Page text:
I wake to find that Moody's have severely downgraded twenty-eight Spanish banks, including ours. Which is thoughtful of them. We might of course ask where they were when these banks were blowing ginormous great holes in their own balance sheets. But we can ask that sort of thing all we like, and never get an answer.
Our bank is, like most Spanish banks, a largely regional bank, bigger than some, but not too easy to access if you're outside Aragón or Guadalajara. There's no sign of any response to Moody's on their website, which is not such a surprise: just a few weeks ago their directors voted to merge with two other banks and there was no front-page notification of that either. Or, for that matter, anything sent to customers to tell them this important news.
One suspects that in Britain the merger would have provided an opportunity for all sorts of mailshots and adverts telling customers how it would improve not only their bank accounts but their lives, while the downgrading would have been met with a blitz of rebuttals and denials.
Either be told nothing, or be told buckets of horseshit: perhaps it's a cultural question more than a question of better or worse. Particularly as it has not been a splendid week for my British bank either.
Still, Spanish society is undeniably less open than British, in certain important respects, which fact has consequences, perhaps the stolen babies scandal among them. Try and make a complaint to an organisation, state or private sector, and see how you get on: if you get a reply you'll be lucky and if you're even luckier, you'll be invited to phone an expensive 902 number to find out why your complaint has been rejected. Expats tend to go mad at this sort of thing. Spaniards tend to accept it.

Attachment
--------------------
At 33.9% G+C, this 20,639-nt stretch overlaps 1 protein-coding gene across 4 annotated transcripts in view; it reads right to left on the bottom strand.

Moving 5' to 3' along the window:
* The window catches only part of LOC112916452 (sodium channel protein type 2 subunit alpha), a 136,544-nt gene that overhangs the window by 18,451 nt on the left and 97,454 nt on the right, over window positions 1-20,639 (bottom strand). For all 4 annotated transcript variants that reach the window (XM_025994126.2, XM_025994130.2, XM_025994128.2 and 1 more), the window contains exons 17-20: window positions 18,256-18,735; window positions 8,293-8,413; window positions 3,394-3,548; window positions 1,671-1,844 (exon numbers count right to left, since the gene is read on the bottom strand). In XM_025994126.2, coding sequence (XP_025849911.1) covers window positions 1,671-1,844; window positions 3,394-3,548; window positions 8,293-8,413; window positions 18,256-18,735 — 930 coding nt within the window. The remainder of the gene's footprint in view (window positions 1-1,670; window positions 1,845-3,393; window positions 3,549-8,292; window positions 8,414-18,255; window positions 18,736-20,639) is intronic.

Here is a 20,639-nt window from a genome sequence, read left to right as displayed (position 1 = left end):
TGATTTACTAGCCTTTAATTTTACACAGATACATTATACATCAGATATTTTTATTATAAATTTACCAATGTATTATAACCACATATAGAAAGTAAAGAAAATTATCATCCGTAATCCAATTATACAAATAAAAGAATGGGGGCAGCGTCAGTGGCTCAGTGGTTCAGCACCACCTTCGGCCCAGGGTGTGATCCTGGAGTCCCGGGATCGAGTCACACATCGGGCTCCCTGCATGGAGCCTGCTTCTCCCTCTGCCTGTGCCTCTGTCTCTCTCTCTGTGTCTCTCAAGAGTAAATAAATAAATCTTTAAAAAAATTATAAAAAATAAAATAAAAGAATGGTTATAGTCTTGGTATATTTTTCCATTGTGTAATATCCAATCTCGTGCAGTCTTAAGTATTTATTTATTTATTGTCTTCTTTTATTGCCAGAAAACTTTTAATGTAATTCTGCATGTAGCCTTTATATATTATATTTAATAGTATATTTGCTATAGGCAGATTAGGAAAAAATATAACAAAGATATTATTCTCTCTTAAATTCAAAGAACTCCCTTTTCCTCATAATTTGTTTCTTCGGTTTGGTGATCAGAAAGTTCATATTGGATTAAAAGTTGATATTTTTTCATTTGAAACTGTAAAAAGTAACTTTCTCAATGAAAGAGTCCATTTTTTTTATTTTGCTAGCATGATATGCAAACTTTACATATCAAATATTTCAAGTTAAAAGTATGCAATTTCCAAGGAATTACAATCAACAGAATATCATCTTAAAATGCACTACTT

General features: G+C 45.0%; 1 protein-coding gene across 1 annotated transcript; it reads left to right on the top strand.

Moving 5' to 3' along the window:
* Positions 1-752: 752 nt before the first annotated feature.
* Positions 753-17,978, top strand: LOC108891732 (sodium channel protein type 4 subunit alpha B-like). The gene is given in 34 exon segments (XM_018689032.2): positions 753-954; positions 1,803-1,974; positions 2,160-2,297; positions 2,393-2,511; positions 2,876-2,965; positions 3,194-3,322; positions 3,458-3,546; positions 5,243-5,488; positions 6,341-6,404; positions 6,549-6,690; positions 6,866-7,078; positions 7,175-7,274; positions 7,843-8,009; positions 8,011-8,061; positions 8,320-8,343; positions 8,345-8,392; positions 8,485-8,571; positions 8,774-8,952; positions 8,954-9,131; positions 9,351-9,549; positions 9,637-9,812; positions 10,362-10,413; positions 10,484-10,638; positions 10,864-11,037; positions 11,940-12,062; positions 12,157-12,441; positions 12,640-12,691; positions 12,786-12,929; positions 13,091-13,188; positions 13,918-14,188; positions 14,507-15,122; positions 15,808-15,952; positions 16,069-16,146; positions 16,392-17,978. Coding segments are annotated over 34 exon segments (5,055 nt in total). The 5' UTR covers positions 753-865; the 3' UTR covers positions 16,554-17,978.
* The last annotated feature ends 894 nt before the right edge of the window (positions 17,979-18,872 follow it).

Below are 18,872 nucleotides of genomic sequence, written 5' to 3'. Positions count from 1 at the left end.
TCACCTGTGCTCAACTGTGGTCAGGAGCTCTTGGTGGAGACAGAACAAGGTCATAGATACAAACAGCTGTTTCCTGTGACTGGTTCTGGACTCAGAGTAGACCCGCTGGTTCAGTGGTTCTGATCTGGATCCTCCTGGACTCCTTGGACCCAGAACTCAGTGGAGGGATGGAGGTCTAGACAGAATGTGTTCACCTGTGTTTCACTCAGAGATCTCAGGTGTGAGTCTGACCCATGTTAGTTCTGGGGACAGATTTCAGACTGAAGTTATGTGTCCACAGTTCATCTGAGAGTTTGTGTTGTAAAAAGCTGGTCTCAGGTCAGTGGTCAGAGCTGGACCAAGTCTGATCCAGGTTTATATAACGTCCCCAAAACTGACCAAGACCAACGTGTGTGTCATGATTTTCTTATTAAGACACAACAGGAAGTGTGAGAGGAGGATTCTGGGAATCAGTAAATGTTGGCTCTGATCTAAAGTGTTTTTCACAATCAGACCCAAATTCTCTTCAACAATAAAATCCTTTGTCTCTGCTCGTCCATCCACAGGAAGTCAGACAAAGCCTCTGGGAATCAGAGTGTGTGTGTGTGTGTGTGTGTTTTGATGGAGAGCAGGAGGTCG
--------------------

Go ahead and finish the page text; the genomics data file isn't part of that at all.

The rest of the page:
That said, there has been some discontent at the near-invisibility of the Prime Minister in the present crisis. (I say "present crisis", but it has been going on for four years now.) Nobody-telling-us-anything is not quite so acceptable when it's the elected leader of your so-called democracy who's gone missing. He's not been entirely invisible, it's true, but it's also true that one sees a lot less of Rajoy than one sees of De Guindos or Sáenz de Santamaría or Cospedal.
This is the sort of thing that almost entirely escapes international news coverage, since journalists are kept informed through regular press conferences and don't necessarily notice, or care, if the voting public are not similarly privileged. (One thinks how few Westminster village journalists cared that Tony Blair had an appalling attendance record in the House of Commons.) But in truth these things are quite important, for democracy and politics and the faith of the electorate in both: if, for instance, the government jacks up VAT when it had promised not to, both in the election campaign and afterwards, this does actually matter. It probably matters more than De Guindos' latest press statement or what some clown from a City equities firm has to say about it. But of the three, it's substantially the least likely to be reported.
Rajoy did, however, show up at the Congress of Deputies last week, in order to be taunted by his various opposite numbers about his refusal to use the term "rescate" about Spain's formal appeal for funds to support its banks. (Which, in passing, makes me wonder why Moody's would downgrade a sector that's likely to receive very shortly a huge wallop of cash. But I am just a humble punter.)
Personally I don't care very much whether Rajoy uses the term or not. The politics of the matter is that any claim Rajoy makes to be in charge of the situation is rendered a nonsense by the rescate, which is true enough, but as I never thought he was, or could be in charge of the situation, I'm not so bothered.
Nor do I particularly care for the term rescate, which literally means "rescue" although contemporary English tends to use "bailout", a term I like even less. But it seems to me that the whole point of a rescue is that you are pulled out of the water. And it also seems to me that not only are we deeper in the water than we were before, but that they are attaching fresh weights to us.
I wake to find that Moody's have done this. Or the financial markets have done that. Every morning I wake to find somebody has done something that makes me want to go back to sleep. Till human voices wake us, and we drown.